See how to work day has changed since COVID-19. Learn what’s the new trend and how you can plan ahead to keep competitive.
The five-day workweek can be commonly traced back to be introduced in 1926 by a man named Henry Ford who would shut down his seven-day car factories on Saturdays and Sundays. He promoted this change as a way to increase productivity in the workplace and revealed it to have positive results in his business.
Taking in how many decades have passed without change to how our typical workweek looks like, many are calling into question if a Monday-to-Friday workweek is continuing to bring in the most productivity.
Interesting Fact: If you are wondering who invented the eight-hour workday, it was influenced by Ford as well, who introduced these hours to his employees as policy.
Many companies have adopted the hybrid work model to increase productivity and these positive effects have definitely been recognized. Recently however, if you ask how often employees have experienced burnout since the pandemic, 62% would say ‘often’ or “extremely often” as their answer. The effects of overworking employees are catching up and, in a study, conducted by Sanford University, a clear relationship between overworking and productivity was revealed, indicating that overworked employees are less productive than employees working an average or normal working week. It is obvious that especially now that the flexible ‘hybrid model’ of working is catching on, levels of stress and burnout will continue to increase due to the blurring line between work and home.
67% of workers reported that stress and burnout had increased since the pandemic.
Just recently in 2022 a not-for-profit advocacy group, 4 Day Week Global, launched a series of six-month trials for over 130 companies in: Ireland, US, Canada, United Kingdom, Australia, and New Zealand. These companies have been conducting trial runs for a shorter workweek and researchers have described the project as an “overwhelming success.” The founders produced the idea in 2018 while running their estate planning company in New Zealand when they decided to switch their own staff to a four-day week and have been aiming to help others do the same ever since. CEO of Healthwise, Adam Husney has reported his own success with the new model stating, "We've delivered products on time or ahead of where we have done. I would say the things we are able to measure have all been positive."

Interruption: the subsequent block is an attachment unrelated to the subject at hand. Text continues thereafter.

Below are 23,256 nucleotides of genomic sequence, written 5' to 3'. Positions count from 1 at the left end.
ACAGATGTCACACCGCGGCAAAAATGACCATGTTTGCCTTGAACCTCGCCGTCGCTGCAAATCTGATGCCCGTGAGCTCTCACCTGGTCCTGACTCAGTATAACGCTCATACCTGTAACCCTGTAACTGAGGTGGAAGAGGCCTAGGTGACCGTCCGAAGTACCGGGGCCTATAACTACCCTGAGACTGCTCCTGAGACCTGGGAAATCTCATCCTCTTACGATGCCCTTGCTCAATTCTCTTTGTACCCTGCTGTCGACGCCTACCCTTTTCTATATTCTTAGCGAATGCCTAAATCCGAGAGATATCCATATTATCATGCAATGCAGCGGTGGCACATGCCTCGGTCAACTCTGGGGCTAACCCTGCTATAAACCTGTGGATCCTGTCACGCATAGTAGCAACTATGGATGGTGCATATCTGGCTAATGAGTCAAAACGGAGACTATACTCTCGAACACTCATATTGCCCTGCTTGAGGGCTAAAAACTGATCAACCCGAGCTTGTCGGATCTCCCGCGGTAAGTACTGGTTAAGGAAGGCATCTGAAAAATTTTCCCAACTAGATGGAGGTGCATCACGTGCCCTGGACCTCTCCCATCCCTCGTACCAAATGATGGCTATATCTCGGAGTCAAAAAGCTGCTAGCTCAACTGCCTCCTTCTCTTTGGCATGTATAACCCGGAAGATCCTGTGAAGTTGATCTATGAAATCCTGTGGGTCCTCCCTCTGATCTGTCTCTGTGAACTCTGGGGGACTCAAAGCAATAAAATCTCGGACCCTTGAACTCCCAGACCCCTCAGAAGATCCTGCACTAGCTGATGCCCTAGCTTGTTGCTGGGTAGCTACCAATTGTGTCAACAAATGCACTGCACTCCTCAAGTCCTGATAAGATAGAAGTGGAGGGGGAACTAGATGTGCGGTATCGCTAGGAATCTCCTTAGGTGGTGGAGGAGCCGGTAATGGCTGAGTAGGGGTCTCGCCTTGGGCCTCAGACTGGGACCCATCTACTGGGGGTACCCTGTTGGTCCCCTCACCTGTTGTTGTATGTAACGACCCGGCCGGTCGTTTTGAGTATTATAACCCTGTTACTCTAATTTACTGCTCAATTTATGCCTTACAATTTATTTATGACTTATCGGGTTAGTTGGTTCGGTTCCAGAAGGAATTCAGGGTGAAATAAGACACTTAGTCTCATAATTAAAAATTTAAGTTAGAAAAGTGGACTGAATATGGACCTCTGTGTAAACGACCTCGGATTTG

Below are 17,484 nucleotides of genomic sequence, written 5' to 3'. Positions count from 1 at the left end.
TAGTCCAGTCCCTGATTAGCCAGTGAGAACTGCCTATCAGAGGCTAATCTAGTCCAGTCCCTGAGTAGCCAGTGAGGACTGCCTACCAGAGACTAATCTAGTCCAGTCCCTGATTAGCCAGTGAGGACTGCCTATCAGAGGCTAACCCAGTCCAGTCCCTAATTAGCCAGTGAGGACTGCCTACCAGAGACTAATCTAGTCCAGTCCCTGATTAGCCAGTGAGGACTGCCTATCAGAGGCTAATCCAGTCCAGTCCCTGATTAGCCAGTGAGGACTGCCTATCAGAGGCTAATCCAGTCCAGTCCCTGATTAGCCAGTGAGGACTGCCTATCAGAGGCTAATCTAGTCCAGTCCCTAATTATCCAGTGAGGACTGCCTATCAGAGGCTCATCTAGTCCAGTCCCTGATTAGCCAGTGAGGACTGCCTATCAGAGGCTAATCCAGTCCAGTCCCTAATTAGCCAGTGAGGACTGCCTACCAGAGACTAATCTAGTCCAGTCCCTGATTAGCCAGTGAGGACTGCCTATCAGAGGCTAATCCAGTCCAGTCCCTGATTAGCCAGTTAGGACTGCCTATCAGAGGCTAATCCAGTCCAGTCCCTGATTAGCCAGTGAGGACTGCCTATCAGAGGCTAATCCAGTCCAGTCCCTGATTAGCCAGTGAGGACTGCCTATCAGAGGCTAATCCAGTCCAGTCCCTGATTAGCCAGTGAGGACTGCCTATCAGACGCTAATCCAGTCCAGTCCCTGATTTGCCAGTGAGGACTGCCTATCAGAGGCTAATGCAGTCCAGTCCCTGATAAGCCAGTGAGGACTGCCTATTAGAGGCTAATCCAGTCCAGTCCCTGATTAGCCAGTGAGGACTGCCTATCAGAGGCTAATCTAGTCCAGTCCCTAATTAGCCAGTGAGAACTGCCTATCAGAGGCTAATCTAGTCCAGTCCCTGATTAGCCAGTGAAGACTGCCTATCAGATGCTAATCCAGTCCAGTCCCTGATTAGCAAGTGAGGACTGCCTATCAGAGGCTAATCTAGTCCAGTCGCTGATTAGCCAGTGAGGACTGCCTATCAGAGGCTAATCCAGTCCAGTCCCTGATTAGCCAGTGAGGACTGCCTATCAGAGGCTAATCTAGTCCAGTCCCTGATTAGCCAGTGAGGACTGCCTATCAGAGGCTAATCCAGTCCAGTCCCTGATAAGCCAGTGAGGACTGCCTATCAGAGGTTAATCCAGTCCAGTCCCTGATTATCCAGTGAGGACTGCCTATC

Top 5 reasons why employers are implementing the four-day model and why for many it might be the solution to keep both employees and customers happy.
Better work-life balance
Employees have reported feeling less stressed and burned out, indicating that their health as well as their job satisfaction has improved by just spending an extra day with their families, trying out hobbies, and catching up on chores. In this new emergence of a model, employees feel they are finally being given individual respect which is directly correlating to improve employees' motivation.
As discussed earlier, productivity can be shown to plumet when employees are overworked, causing higher levels of stress and burnout. By giving employees an extra day off to balance the increased effort that comes from working at home, work quality is shown to massively improve. Executive Director of non-profit EcoSuperior, Sue Hamel has shared that, "It's not a cost-saving measure, it's actually what I call a value-added measure." She noted a visible improvement in the mental and physical health of the employees and herself when their company implemented a four-day workweek.
Attract and retain talent
Many employees are now looking for a four-day work week to be included with a hybrid/remote work model, putting pressure on employers to offer better working conditions to continue attracting top talent. In a white paper published by 4 Day Week Global, 63% of businesses found it easier to attract and retain talent with a 20% shorter week. As for current employees, offering a shorter week can build company loyalty by giving people a life more aligned with their values. An employee from the 4-Day Week Global trials has shared that, "If we could be less time poor, we actually might be able to live more according to our values."
Research between mothers with school age children during the pandemic has revealed that about 1.2 million more mothers are unemployed compared to the same months the previous year. Due to having to take care of their children, women cannot allow themselves to apply for a full-time job. A 4-day work week would promote an equal workplace as more time would be given to mothers having to juggle between care and work commitments.
Improved meeting practices
Having fewer days in which people are meant to interact forces employees to create meaningful collaborations. In this new hybrid model that is emerging employees have been pushed to do individual work at home and save collaboration for the office. With less and less time in the office, productivity is rising while fixed costs reduce, a win-win for all.
The way the workplace looks and functions is rapidly changing, with hybrid/remote workplaces and now introducing shorter workweeks, individuals are given more free time to spend as they like. This in turn has had massive positive effects for many businesses, so is this something that your company should implement?
Labour jobs are less likely to see a change due to the nature of the work, but office jobs are taking on a whole new definition. If your office is already implementing a hybrid or remote workplace, then a 4-day work week might be exactly what is missing to create a productive work model that actually works.
Think about creating a trial in your office and figure out if this is something your employees and customers would benefit from. Many people are reevaluating how they spend their time and working less but better might soon be the future.
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